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How to successfully launch a rare disease treatment in a patient-centric world

  • By Abhyodaya Siddhartha
  • •  Dec 14, 2021

The introduction of all drugs is complicated, but these are especially the introduction of treatments for orphan diseases. In our experience, companies that bring rare disease treatments to market need to excel in four areas.

Patients with rare illnesses often find that there is no cure for their condition. Of the 7,000 known diseases in this category, 95% (so-called orphan diseases) do not receive a single FDA-approved medication. Rare diseases, by definition, affect a small number of patients and do not attract historically  significant drug investments. 

But recently, major pharmaceutical companies are paying more attention to rare diseases due to government incentives and the increased likelihood that treatment of often life-threatening or  debilitating illnesses will be effective for both drugs and  patients. I started to turn it. The government incentives sidebar lists several measures taken by the government and regulators  to promote innovation in diseases with low prevalence and high unmet needs.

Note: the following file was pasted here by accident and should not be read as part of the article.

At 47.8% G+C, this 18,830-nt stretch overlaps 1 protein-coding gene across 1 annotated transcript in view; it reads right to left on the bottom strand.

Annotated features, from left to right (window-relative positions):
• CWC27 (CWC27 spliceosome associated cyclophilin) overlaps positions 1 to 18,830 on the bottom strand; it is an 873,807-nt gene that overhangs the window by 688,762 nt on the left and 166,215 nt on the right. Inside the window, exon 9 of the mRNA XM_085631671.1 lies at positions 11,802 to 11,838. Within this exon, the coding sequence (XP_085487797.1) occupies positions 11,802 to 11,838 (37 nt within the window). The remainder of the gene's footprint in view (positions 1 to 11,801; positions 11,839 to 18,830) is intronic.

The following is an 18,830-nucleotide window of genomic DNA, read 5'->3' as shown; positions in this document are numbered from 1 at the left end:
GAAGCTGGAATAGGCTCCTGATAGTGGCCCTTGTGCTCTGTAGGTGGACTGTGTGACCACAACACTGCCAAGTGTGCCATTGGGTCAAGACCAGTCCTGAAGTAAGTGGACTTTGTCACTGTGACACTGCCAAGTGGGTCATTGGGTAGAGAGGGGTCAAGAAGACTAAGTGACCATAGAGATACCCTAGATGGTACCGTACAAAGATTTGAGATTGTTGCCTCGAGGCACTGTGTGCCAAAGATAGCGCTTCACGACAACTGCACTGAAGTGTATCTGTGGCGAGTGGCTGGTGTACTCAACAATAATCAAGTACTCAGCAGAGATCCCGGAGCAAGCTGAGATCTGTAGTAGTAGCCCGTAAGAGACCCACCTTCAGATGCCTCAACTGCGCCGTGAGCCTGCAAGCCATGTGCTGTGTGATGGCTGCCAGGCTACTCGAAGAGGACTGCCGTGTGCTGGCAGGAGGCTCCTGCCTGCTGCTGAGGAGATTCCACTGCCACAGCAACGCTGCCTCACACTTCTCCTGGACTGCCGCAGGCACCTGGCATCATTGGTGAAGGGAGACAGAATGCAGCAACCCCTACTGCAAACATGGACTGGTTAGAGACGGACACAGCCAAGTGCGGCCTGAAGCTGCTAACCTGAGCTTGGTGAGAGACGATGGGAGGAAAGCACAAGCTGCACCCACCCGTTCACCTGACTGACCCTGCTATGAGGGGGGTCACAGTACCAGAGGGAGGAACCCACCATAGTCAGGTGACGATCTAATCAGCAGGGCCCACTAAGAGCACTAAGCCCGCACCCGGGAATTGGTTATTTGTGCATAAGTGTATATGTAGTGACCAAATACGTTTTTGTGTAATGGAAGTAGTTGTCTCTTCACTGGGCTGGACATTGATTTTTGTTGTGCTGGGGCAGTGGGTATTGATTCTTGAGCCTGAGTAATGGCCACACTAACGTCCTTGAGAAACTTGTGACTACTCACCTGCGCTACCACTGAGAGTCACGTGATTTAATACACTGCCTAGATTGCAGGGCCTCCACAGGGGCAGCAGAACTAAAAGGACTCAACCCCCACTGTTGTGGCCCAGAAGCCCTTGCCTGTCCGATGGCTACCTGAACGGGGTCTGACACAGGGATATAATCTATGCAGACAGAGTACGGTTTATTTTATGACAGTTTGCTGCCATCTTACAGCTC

As a result, 45 new treatments for rare diseases were approved by the FDA's Center for Drug Evaluation and Research in 2015. This is well above the average of 28 approved over the last nine years. 10.5% 4 per year predicts that 19% of global prescription drug sales will be $ 176 billion by 2020 patient benefits. 

However, the way pharmaceutical companies bring their products to market with new orphan drugs is essential to their success. This is because the launch of all drugs is complex, but the launch of treatments for rare diseases is also complex. When a large company introduces such a treatment, it is usually the first time it enters the treatment area. As a result, they may lack both expertise in the disease and a deep understanding of the health ecosystem and the patient's experience with the disease. This condition is rare, so launch teams have few, if any, analogs  to learn. Also, the company is likely to have purchased the drug from a small biotechnology company  late in development, so it may not have enough time to prepare for  launch.


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